The MDC disputes the findings of unfavorable voter surveys, saying Zimbabweans are still too afraid to express themselves freely after the 2008 bloodshed, and remains confident of victory.
 
Fig-leaf reform

In March, Zimbabwe's 13 million people overwhelmingly approved a new constitution to replace the one forged in the dying days of British colonial rule in 1979.
 
The new charter lays the foundations for a more balanced political playing field by trimming the powers of the president and enshrining notions such as freedom of the media.
 
But the MDC argues that the vote can only be truly fair if broadcast media are opened up to all parties, new voters are allowed to register freely and the army and police keep out of politics.
 
The court ruling means there is now precious little time to drive through real change.
 
This is especially true of the army, whose leaders are open in their contempt for Tsvangirai, a former union leader who did not play a prominent role in the war against the white-minority government that ran what was then Rhodesia until 1980.
 
The military and police have also been accused of vote rigging and intimidation, leading to Western sanctions against Mugabe and senior ZANU-PF apparatchiks.
 
As such, analysts fear any reforms will amount to little more than fig-leaves — army commanders being asked to issue statements affirming their neutrality and regulators licensing private broadcasters just before the polls.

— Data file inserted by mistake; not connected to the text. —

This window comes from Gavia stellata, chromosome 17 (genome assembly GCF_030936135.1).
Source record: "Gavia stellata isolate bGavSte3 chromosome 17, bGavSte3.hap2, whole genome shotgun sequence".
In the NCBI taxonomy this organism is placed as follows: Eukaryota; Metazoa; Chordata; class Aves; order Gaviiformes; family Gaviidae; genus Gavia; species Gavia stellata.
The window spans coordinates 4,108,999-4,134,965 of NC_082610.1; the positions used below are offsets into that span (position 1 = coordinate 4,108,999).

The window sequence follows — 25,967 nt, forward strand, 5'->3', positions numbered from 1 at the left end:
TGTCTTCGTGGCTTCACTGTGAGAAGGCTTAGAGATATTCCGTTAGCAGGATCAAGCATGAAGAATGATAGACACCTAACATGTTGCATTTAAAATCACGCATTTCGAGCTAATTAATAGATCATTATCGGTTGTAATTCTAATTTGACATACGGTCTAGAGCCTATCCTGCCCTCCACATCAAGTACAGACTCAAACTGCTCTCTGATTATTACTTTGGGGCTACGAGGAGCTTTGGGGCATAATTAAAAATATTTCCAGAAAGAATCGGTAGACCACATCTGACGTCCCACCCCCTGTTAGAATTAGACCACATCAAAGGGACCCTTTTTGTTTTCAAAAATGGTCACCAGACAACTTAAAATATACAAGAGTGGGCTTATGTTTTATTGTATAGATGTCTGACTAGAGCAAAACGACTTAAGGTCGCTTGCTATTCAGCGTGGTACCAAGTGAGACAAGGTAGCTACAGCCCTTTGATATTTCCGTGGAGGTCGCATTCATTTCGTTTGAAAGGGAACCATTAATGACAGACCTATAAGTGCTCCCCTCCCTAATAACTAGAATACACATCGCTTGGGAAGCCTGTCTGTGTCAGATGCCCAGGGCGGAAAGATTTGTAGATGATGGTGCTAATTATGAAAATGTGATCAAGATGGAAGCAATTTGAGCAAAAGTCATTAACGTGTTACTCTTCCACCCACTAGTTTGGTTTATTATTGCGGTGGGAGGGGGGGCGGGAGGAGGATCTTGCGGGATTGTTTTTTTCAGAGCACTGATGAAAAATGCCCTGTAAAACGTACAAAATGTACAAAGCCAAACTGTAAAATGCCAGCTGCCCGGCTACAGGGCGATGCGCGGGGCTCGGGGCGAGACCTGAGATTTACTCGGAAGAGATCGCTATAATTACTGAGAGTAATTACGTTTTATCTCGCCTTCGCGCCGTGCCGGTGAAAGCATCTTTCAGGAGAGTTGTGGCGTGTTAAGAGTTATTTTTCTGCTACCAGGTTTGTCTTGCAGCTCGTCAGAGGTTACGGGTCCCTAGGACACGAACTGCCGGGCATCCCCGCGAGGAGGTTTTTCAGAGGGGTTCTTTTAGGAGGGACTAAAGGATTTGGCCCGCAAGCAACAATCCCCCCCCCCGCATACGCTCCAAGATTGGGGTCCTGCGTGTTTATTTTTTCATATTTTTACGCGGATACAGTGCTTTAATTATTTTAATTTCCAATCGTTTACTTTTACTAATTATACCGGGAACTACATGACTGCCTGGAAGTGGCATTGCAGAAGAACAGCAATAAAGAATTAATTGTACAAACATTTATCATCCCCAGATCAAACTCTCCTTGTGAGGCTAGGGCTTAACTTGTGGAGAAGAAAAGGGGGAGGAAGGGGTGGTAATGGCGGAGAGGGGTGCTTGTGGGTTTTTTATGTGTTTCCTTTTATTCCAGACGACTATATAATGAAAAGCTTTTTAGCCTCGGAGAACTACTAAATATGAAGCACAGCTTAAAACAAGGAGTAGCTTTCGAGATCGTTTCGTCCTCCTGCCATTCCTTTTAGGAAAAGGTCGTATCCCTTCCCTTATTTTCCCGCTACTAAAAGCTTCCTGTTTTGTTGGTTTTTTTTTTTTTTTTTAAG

"We might go through some rituals but I don't see anything changing much on the ground," said Lovemore Madhuku, a constitutional law professor and critic of both Tsvangirai and Mugabe.
 
"I am sure Mugabe will concede some ground on some of the issues in deference to SADC and to retain the regional support he needs for political legitimacy."

You May Like

Ebola Death Toll Nears 5,000 as Virus Advances

West Africa bears heaviest burden; Mali toddler’s death raises new fears More

Jordan’s Battle With Islamic State Militants Carries Domestic Risks

Despite Western concerns that IS militants are preparing a Jordanian offensive, analysts call the kingdom's solid intel a strong deterrent More

Asian-Americans Assume Office in Record Numbers

Steadily deepening engagement in local politics pays off for politicians like Chinese-American Judy Chu More

Featured Videos

Your JavaScript is turned off or you have an old version of Adobe's Flash Player. Get the latest Flash player.
Talks to Resume on Winter Gas for Ukrainei
X
Al Pessin
October 25, 2014 4:21 PM
Ukrainian and Russian officials will meet again next week in an effort to settle their dispute over natural gas supplies that threatens to leave Ukraine short of heating fuel for the coming winter. VOA’s Al Pessin reports from London the dispute is complex, and has both economic and geopolitical dimensions.
Video

Video Talks to Resume on Winter Gas for Ukraine

Ukrainian and Russian officials will meet again next week in an effort to settle their dispute over natural gas supplies that threatens to leave Ukraine short of heating fuel for the coming winter. VOA’s Al Pessin reports from London the dispute is complex, and has both economic and geopolitical dimensions.